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Section 2.3 Graphical analysis

There is an efficient geometric tool to visualize functional iteration. The basic idea is simple: Suppose we graph the function \(f\) together with the line \(y=x\text{.}\) If those two graphs intersect; that point of intersection is a fixed point. Now, suppose we're on the line at the point \((x_i,x_i)\text{.}\) If we move vertically to the graph of the function, we preserve the \(x\) coordinate but change the \(y\) coordinate to \(f(x_i)\text{.}\) Thus, we arrive at the point \((x_i,f(x_i)) = (x_i,x_{i+1})\text{.}\) If we then move horizontally back to the line \(y=x\) we now preserve the \(y\) coordinate but change the \(x\) coordinate so that the \(x\) and \(y\) coordinates are the same. Thus, we arrive at the point \((x_{i+1},x_{i+1})\text{.}\)

In summary: The process of moving vertically from a point on the line \(y=x\) to the graph of \(f\) and back to the line horizontally is a geometric representation of one application of the function \(f\text{.}\) This step is illustrated in figure Figure 2.3.1(a). Repeated application of this process represents repeated application of \(f\text{,}\) i.e. iteration. This is illustrated in figure Figure 2.3.1(b). Note that the orbit appears to be attractive.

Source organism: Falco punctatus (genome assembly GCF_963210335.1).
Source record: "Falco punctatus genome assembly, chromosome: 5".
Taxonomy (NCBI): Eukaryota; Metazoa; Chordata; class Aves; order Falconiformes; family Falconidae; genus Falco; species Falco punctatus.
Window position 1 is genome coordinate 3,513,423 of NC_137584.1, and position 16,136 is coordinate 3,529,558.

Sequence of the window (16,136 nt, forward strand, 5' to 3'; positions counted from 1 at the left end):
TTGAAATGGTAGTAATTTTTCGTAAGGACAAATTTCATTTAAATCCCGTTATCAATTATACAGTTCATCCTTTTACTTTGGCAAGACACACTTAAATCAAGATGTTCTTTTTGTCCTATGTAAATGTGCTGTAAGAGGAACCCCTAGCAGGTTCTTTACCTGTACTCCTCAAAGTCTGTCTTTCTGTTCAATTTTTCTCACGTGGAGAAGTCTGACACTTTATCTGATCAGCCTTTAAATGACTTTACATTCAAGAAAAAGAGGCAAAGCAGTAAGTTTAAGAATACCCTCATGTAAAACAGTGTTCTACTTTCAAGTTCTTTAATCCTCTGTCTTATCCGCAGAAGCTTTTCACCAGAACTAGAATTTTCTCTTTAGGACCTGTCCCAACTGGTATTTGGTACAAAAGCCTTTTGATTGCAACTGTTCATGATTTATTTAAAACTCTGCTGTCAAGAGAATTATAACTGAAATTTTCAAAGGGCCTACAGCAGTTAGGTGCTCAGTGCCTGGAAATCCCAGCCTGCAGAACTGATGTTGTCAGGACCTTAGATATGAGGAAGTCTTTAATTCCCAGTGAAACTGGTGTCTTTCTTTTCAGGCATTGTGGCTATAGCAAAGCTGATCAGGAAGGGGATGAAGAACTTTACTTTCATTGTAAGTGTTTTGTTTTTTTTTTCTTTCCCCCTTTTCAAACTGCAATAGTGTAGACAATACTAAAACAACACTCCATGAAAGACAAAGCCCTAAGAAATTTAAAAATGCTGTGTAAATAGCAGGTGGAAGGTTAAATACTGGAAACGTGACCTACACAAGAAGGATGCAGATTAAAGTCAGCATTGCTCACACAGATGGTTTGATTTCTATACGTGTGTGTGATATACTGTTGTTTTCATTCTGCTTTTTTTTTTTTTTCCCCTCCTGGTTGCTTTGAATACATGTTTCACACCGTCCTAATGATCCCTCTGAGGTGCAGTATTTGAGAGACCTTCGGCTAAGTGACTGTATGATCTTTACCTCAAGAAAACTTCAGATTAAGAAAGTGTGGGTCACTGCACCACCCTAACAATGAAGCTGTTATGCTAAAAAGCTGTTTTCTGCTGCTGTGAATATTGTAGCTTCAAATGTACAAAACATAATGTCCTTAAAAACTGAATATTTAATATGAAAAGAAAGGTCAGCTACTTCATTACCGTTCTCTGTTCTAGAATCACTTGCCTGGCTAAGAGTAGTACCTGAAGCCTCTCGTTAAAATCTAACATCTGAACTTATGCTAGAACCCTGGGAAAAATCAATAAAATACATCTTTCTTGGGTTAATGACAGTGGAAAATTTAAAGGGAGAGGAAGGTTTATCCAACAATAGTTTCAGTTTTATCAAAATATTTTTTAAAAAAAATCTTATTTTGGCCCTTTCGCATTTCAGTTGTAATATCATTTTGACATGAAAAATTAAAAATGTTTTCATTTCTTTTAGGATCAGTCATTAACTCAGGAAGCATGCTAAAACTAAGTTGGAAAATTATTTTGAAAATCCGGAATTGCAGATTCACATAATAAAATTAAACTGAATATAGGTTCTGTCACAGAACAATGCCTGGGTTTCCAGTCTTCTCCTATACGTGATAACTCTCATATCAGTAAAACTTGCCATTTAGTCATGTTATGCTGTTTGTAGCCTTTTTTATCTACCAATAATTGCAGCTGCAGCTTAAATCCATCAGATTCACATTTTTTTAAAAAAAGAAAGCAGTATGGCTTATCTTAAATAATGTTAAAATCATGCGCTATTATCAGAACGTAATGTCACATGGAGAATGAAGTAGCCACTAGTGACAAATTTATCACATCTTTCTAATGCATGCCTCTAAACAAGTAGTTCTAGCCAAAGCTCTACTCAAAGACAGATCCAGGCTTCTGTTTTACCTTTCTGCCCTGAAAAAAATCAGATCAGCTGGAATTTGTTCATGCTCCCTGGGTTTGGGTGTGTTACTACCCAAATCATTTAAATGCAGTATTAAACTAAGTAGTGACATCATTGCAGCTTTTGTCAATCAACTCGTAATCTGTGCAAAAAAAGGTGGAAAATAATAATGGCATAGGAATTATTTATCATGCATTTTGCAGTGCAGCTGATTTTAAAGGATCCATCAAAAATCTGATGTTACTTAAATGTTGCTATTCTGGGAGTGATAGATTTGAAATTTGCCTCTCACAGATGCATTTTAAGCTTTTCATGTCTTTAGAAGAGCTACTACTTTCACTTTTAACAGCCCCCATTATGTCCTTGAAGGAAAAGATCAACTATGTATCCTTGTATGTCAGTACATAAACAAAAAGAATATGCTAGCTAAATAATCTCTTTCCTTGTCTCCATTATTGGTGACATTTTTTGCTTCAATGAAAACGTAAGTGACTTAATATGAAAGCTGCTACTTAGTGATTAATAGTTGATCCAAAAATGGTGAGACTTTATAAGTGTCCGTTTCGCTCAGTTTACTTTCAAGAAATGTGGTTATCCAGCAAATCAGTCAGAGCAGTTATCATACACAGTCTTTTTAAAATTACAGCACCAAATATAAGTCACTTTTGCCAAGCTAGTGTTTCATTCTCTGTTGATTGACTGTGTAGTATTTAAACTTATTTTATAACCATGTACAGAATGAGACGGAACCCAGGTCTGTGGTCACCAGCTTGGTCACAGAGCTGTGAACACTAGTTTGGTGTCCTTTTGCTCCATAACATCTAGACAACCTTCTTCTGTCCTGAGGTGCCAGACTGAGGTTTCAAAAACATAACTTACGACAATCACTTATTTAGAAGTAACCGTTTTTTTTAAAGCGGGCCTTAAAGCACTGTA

Figure 2.3.1 Some cobweb plots

It turns out that the process is quite sensitive to the slope of the function at the point of intersection. A slightly steeper function is shown in figure Figure 2.3.1(c); we notice that the fixed point now appears to be repelling. Finally, figure Figure 2.3.1(d) illustrates the fact that all hell can break loose.

There is an easy to use tool to generate cobweb plots here: